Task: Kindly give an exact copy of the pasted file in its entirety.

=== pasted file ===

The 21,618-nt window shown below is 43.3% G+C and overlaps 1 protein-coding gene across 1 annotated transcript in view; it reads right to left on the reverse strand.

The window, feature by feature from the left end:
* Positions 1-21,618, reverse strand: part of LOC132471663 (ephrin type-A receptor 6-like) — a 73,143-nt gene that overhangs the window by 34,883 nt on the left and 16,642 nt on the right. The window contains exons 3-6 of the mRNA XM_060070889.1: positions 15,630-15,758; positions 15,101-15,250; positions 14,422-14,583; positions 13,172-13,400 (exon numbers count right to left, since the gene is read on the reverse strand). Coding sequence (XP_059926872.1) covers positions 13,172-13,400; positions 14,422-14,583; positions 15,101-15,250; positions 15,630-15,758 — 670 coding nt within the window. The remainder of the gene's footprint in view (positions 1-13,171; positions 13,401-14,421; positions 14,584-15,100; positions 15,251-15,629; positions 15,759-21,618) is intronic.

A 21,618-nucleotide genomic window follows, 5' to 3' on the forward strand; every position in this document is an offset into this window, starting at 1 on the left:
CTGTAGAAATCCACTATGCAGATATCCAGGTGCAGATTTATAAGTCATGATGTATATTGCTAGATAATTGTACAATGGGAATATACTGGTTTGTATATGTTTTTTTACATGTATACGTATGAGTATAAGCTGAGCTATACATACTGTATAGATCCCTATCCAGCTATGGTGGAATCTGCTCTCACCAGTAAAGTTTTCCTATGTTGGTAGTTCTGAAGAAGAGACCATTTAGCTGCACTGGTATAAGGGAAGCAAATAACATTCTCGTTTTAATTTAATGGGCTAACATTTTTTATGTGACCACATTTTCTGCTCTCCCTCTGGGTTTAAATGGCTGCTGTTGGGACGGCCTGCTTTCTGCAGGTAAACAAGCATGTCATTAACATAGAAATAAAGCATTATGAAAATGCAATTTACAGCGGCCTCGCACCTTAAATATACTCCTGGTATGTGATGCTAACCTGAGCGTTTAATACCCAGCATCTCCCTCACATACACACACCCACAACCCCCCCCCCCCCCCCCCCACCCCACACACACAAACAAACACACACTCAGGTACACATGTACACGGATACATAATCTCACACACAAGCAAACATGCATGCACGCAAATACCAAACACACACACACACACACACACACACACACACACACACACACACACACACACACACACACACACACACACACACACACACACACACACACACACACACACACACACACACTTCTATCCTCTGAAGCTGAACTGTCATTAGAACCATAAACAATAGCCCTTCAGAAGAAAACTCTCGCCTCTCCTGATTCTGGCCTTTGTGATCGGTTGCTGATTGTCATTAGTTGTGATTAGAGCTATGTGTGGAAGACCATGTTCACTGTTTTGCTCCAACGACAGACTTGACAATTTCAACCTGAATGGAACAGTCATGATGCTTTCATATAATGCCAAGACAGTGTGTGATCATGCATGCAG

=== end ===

The 21,618-nt window shown below is 43.3% G+C and overlaps 1 protein-coding gene across 1 annotated transcript in view; it reads right to left on the reverse strand.

The window, feature by feature from the left end:
* Positions 1-21,618, reverse strand: part of LOC132471663 (ephrin type-A receptor 6-like) — a 73,143-nt gene that overhangs the window by 34,883 nt on the left and 16,642 nt on the right. The window contains exons 3-6 of the mRNA XM_060070889.1: positions 15,630-15,758; positions 15,101-15,250; positions 14,422-14,583; positions 13,172-13,400 (exon numbers count right to left, since the gene is read on the reverse strand). Coding sequence (XP_059926872.1) covers positions 13,172-13,400; positions 14,422-14,583; positions 15,101-15,250; positions 15,630-15,758 — 670 coding nt within the window. The remainder of the gene's footprint in view (positions 1-13,171; positions 13,401-14,421; positions 14,584-15,100; positions 15,251-15,629; positions 15,759-21,618) is intronic.

A 21,618-nucleotide genomic window follows, 5' to 3' on the forward strand; every position in this document is an offset into this window, starting at 1 on the left:
CTGTAGAAATCCACTATGCAGATATCCAGGTGCAGATTTATAAGTCATGATGTATATTGCTAGATAATTGTACAATGGGAATATACTGGTTTGTATATGTTTTTTTACATGTATACGTATGAGTATAAGCTGAGCTATACATACTGTATAGATCCCTATCCAGCTATGGTGGAATCTGCTCTCACCAGTAAAGTTTTCCTATGTTGGTAGTTCTGAAGAAGAGACCATTTAGCTGCACTGGTATAAGGGAAGCAAATAACATTCTCGTTTTAATTTAATGGGCTAACATTTTTTATGTGACCACATTTTCTGCTCTCCCTCTGGGTTTAAATGGCTGCTGTTGGGACGGCCTGCTTTCTGCAGGTAAACAAGCATGTCATTAACATAGAAATAAAGCATTATGAAAATGCAATTTACAGCGGCCTCGCACCTTAAATATACTCCTGGTATGTGATGCTAACCTGAGCGTTTAATACCCAGCATCTCCCTCACATACACACACCCACAACCCCCCCCCCCCCCCCCCCACCCCACACACACAAACAAACACACACTCAGGTACACATGTACACGGATACATAATCTCACACACAAGCAAACATGCATGCACGCAAATACCAAACACACACACACACACACACACACACACACACACACACACACACACACACACACACACACACACACACACACACACACACACACACACACACACACACACACACACACACTTCTATCCTCTGAAGCTGAACTGTCATTAGAACCATAAACAATAGCCCTTCAGAAGAAAACTCTCGCCTCTCCTGATTCTGGCCTTTGTGATCGGTTGCTGATTGTCATTAGTTGTGATTAGAGCTATGTGTGGAAGACCATGTTCACTGTTTTGCTCCAACGACAGACTTGACAATTTCAACCTGAATGGAACAGTCATGATGCTTTCATATAATGCCAAGACAGTGTGTGATCATGCATGCAG